What I do correct is situations like what you had happen - Rah is NOT allowed to guard treats and other people's food. I make it clear that while he can eat his OWN food in safety and not have to worry that other animals are going to take it, he is NOT allowed to guard and protect the rest of the stuff. If he acts like that, he is verbally corrected and put away from the food (blocked off by baby gate, put outside, etc).


We do make sure she has no 'competition' while eating *her* food. It's other stuff that is difficult to predict/prevent. And knowing that it is near impossible to train that instinctual behavior away, makes this situation frustrating.


My poor old girl. :(
 

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You may want to ban the dogs from the kitchen while people are cooking. We had to do that with our two male Weims. That was the only issue the two of them had was potential food dropping or people feeding them tidbits that could cause fighting. So both had to stay out of the kitchen while food was out. They could eat fine next to each other....each ate and paid attention to only their own food, but when food was up for grabs...watch out. Petey is not even remotely interested with any food we are preparing, unless it is his meal and he is hungry...so I'm not sure how he would do in that situation.

Carol
 

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I have always made sure that my dogs can eat together. I will hand feed them next to each other taking turns between each dog. If one dog "acts" out, I will put them down on their backs with my hand firmly around their neck. I will then proceed to give the other dog some food. When the bad dog is behaving I will start giving it food again. I'm showing both dogs that I control the food. I control which one eats first. I control when they eat it. There is no anger when I do this but I use a happy voice when they are behaving and a loud HEY! when one acts up. I have only had a problem with Molly on two occasions. Since I started doing this, she has stopped
 

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I Art Therefore I Am
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You may want to ban the dogs from the kitchen while people are cooking. We had to do that with our two male Weims. That was the only issue the two of them had was potential food dropping or people feeding them tidbits that could cause fighting. So both had to stay out of the kitchen while food was out. They could eat fine next to each other....each ate and paid attention to only their own food, but when food was up for grabs...watch out. Petey is not even remotely interested with any food we are preparing, unless it is his meal and he is hungry...so I'm not sure how he would do in that situation.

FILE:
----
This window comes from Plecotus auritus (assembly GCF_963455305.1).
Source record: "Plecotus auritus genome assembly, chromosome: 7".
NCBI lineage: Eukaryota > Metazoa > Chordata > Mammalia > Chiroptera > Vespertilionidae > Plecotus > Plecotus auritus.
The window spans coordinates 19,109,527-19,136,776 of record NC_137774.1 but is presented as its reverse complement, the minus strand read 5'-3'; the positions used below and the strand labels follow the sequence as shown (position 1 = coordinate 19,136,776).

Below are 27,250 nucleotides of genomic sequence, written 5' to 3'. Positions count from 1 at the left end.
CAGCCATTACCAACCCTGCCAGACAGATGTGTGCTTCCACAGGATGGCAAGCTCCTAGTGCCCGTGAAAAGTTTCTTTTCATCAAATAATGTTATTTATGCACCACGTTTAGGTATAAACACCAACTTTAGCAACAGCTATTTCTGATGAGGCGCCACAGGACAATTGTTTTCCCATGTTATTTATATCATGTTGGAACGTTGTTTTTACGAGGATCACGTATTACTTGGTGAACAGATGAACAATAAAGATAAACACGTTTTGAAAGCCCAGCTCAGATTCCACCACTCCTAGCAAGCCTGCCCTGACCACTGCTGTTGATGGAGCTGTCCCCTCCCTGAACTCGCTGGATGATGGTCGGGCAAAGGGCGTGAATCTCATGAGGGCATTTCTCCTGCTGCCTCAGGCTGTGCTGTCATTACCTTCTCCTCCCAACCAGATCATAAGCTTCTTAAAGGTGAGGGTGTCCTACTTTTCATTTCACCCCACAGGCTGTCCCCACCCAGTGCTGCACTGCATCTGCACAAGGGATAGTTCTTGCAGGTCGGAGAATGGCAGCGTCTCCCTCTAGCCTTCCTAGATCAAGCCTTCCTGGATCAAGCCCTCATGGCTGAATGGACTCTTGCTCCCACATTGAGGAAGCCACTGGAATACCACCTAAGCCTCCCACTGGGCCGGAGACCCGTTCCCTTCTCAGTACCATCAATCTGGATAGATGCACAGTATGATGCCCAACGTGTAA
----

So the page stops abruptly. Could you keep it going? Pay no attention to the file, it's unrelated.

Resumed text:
Carol


It's not just while I'm cooking.. it can happen when any of us are snacking (I have 2 kids that are constantly walking around with food). I'd be seperating them all day and night. lol.
 

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I have always made sure that my dogs can eat together. I will hand feed them next to each other taking turns between each dog. If one dog "acts" out, I will put them down on their backs with my hand firmly around their neck. I will then proceed to give the other dog some food. When the bad dog is behaving I will start giving it food again. I'm showing both dogs that I control the food. I control which one eats first. I control when they eat it. There is no anger when I do this but I use a happy voice when they are behaving and a loud HEY! when one acts up. I have only had a problem with Molly on two occasions. Since I started doing this, she has stopped
Is Rock your first doberman?
How big are your other dogs?

I do not ever recommend alpha rolling, and I would beg someone to try to alpha roll my 90 lb male doberman quickly, quietly, and safely and do so with only one hand around their neck.
 
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I agree with kim and the others- my dogs are not allowed to guard food. Of course if they're eating or chewing bones, I am sure to watch so that the other doesn't steal the other's food or bone. They also have to give up bones to me immediately if asked and with no issue. They aren't allowed in the kitchen when I'm cooking, and aren't allowed near us when we're eating. I'm lucky in that my girls can now eat bones next to each other without an issue, but it has also taken some work as Frankie (in her 50-lb glory) likes to prove to 90 lb Henneh that she has a higher status in the pack.